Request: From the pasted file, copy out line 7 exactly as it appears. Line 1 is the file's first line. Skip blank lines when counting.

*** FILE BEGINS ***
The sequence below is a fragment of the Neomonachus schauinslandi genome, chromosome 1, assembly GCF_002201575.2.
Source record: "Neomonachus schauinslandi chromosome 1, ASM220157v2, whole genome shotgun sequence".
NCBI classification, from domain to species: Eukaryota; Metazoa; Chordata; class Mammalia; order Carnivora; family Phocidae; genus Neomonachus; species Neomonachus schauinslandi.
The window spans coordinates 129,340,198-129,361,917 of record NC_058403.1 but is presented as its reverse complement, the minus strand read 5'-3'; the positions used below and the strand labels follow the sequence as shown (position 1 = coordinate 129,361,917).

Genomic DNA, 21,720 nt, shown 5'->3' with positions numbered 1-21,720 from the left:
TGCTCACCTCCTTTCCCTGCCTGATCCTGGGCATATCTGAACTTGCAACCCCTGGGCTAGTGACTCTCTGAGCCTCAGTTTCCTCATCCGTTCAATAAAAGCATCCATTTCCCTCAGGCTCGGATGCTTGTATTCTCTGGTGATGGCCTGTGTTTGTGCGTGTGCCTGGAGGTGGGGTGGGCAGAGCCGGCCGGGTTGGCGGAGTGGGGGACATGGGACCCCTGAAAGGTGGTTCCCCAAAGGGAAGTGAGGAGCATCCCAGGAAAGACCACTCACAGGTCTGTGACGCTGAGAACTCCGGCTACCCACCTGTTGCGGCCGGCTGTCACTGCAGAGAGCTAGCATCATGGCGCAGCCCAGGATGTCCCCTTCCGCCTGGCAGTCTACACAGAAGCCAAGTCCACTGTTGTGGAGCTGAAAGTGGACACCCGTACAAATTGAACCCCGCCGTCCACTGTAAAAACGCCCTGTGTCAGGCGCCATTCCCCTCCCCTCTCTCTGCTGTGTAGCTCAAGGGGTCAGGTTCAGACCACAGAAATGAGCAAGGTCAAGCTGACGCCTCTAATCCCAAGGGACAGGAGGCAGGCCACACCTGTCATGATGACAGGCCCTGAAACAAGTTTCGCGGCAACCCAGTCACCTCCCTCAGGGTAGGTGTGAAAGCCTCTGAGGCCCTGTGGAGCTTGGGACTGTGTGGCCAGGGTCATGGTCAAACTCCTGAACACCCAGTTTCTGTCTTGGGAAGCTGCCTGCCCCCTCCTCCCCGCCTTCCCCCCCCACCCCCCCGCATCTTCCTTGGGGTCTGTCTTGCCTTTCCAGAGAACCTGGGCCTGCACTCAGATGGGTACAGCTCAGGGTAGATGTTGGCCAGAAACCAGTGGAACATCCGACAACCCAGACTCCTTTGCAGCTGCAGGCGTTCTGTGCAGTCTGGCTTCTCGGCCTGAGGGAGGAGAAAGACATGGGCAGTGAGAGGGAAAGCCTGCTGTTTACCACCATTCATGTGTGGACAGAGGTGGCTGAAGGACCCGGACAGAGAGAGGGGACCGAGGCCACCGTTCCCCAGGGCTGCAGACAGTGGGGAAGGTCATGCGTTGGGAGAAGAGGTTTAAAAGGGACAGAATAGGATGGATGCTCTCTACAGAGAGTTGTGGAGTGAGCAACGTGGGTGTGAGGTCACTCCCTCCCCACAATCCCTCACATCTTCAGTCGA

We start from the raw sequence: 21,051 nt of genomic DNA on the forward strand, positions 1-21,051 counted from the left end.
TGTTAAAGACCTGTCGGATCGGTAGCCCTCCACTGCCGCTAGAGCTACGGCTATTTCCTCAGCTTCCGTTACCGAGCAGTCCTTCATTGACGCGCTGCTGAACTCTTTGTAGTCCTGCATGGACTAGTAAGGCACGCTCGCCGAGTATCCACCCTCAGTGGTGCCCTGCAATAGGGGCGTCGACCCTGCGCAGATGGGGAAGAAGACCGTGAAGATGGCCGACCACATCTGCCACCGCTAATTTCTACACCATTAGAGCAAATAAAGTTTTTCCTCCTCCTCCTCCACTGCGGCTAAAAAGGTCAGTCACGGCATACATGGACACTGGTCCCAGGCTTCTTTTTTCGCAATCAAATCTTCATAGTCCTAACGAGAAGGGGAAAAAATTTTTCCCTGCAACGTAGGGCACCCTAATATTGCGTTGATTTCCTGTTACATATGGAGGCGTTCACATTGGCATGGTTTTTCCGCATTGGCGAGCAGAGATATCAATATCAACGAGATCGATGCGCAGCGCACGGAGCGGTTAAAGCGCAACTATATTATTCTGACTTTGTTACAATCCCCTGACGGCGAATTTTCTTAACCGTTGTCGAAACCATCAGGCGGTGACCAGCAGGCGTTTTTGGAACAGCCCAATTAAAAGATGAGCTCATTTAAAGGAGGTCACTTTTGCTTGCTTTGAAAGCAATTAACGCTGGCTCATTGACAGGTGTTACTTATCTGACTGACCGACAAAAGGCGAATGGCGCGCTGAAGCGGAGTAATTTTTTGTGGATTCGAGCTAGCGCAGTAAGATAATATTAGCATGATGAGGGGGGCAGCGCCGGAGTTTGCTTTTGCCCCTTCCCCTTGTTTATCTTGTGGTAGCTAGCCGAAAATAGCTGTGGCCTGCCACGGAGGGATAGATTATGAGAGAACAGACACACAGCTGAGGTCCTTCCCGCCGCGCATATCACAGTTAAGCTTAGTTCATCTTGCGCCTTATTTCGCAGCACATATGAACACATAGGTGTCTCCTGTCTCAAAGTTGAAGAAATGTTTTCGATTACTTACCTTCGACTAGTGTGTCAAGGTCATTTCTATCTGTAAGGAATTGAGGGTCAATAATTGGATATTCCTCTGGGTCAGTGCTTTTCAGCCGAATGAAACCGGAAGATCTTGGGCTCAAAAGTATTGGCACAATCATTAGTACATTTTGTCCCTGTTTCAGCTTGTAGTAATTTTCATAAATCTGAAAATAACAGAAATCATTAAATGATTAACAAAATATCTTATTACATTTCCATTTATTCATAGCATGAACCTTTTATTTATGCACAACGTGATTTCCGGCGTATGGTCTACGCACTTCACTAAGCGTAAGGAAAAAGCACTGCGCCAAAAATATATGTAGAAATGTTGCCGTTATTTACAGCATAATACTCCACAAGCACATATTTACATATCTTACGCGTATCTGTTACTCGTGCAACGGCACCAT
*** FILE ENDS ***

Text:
We start from the raw sequence: 21,051 nt of genomic DNA on the forward strand, positions 1-21,051 counted from the left end.